A very cool option present in DefenseWall is “Go Banking/Shopping”. Starting this will actually launch a browser of your choice (you can define it under “Options” menu in the “Advanced” tab) in a safe mode, which protects information from any untrusted processes (all these are automatically terminated before starting the session).
Before starting your payment procedure the application will issue a one-time message informing you of the advantages of this mode and its usage. Under no circumstance are you allowed to do any other sort of browsing except for making your payments, because you might risk downloading unsafe files.
Although pretty straightforward and easy to handle, DefenseWall Personal Firewall is not a tool for the inexperienced user. The issue lays in the user’s ability to recognize malicious items. However, even a novice will benefit from strong protection when using this application and a click of a button is all it takes to terminate ill-intentioned processes. The Good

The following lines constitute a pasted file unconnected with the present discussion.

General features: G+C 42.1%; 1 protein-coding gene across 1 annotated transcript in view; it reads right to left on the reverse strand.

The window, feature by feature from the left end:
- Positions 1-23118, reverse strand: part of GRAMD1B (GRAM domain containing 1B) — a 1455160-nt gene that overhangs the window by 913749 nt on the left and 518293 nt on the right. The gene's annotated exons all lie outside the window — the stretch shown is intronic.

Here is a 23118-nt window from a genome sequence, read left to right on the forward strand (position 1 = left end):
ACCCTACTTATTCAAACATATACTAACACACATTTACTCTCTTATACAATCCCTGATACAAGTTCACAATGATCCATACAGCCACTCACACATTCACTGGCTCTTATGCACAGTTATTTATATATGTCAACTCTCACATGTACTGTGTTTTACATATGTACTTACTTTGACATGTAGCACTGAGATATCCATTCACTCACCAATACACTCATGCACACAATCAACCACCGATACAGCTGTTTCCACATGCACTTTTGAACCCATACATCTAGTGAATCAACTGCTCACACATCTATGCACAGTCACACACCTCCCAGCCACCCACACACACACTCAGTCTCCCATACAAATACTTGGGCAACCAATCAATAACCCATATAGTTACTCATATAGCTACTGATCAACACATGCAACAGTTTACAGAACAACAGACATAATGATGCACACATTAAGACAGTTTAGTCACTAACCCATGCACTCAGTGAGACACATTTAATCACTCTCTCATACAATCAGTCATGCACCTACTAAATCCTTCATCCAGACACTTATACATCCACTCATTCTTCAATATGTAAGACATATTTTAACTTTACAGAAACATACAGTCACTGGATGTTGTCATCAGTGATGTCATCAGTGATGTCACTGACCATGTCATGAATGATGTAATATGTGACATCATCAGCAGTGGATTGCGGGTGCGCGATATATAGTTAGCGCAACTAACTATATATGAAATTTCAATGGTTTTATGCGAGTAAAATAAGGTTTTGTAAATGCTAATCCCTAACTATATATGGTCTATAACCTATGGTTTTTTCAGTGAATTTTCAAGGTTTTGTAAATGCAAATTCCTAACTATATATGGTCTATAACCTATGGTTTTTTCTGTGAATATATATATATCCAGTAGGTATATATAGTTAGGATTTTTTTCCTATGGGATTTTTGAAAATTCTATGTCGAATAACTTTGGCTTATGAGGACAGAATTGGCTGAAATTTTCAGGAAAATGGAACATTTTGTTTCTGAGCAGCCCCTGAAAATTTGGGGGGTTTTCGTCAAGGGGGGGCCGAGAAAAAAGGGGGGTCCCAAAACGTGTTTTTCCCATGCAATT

Installation is one of the fastest we’ve ever seen. The application puts at your disposal a list of all running untrusted items and offers the possibility to terminate them all at once or individually.
It allows you to secure files and folders from access of unsafe elements, but the user will have unrestricted access to them.
Advanced users can manually clean up the left-overs of a malware after an infection attempt. Also, the app lets you protect its turning off with a password, define the set of secured files, download areas, hotkeys for handling the program, the web browser for online banking sessions, etc. The Bad
For some reason, in our case, as soon as the interface launched Windows Media Player would also launch.
A whitelist of safe applications would help a lot, especially novice users. Also, despite the straightforward interface, a better help file with more information on how DefenseWall Personal Firewall protects the system and the purpose of each module would come in very handy. The Truth
For an inexperienced user, taking up learning about HIPS and how DefenseWall Personal Firewall protects the system, is a bumpy road. On the upside, if you manage to do this, the application makes for an extraordinary additional layer of protection for your computer, besides the normal security provided by antivirus products.